300 mV Switch
    100 mV Ground
    0 mV to <50 mV Sensor Connections
    0.0V bolt together connections


    Extra grounds are like the reserve parachute for a sky diver. If the main one fails, there is always your reserve.

    The best plan is to have all the grounds meet at one central spot and connect together there. That eliminates any voltage drops from grounds connected at different places. A voltage drop between the computer ground and the alternator power ground will effectively reduce the voltage available to the computer by the amount of the drop.

    See the following website for some help from Tmoss (diagram designer) & Stang&2Birds (website host) for help on 88-95 wiring http://www.veryuseful.com/mustang/tech/engine/ Everyone should bookmark this site.

    Complete computer, actuator & sensor wiring diagram for 91-93 Mass Air Mustangs

    Complete computer, actuator & sensor wiring diagram for 88-91 Mass Air Mustangs

    Ignition switch wiring

    Fuel, alternator, A/C and ignition wiring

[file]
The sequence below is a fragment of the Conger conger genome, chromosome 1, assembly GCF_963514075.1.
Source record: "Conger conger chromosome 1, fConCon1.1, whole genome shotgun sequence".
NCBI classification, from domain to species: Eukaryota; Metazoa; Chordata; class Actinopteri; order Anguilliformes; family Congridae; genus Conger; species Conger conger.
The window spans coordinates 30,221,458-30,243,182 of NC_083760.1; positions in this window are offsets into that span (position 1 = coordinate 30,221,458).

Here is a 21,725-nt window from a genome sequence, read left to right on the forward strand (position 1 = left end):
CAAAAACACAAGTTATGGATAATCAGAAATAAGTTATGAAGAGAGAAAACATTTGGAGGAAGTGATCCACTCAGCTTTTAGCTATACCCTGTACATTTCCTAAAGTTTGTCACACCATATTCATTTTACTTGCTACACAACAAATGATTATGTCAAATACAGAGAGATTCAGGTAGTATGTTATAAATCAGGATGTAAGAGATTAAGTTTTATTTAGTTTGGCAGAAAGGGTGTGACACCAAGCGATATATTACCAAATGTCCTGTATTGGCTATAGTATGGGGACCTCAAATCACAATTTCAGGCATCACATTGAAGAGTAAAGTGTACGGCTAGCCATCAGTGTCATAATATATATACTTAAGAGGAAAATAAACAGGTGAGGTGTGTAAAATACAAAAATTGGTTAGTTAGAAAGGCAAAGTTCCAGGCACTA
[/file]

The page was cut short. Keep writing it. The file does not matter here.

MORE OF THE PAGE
O2 sensor wiring harness

    Vacuum diagram 89-93 Mustangs

    HVAC vacuum diagram

    TFI module differences & pin out

    Fuse box layout

    87-92 power window wiring
    http://www.veryuseful.com/mustang/tech/engine/images/mustang87-92 PowerWindowWiring.gif

    93 power window wiring

    Visual comparison of the Ford Fuel Injectors, picture by TMoss:
    #8 jrichker, Apr 22, 2014
    Last edited: Apr 23, 2014
  7. Thank you guys I'm going to do some reading and testing.
  8. Ok so I messed with the car today and one thing I did was unhook number 5 injector and hooked the injector plug to one of my old 30lb injector I had laying around and cranked the car over and the injector clicked like crazy so I hooked the wire back up to the car injector and it still will not start. The car only starts when it wants to. Lol is there any way it could be a timing/injector timing issue. Was wondering to about the cut mark on my distributor shaft and the cut mark on my block do they suppose to be lined up or just close. Thanks for any help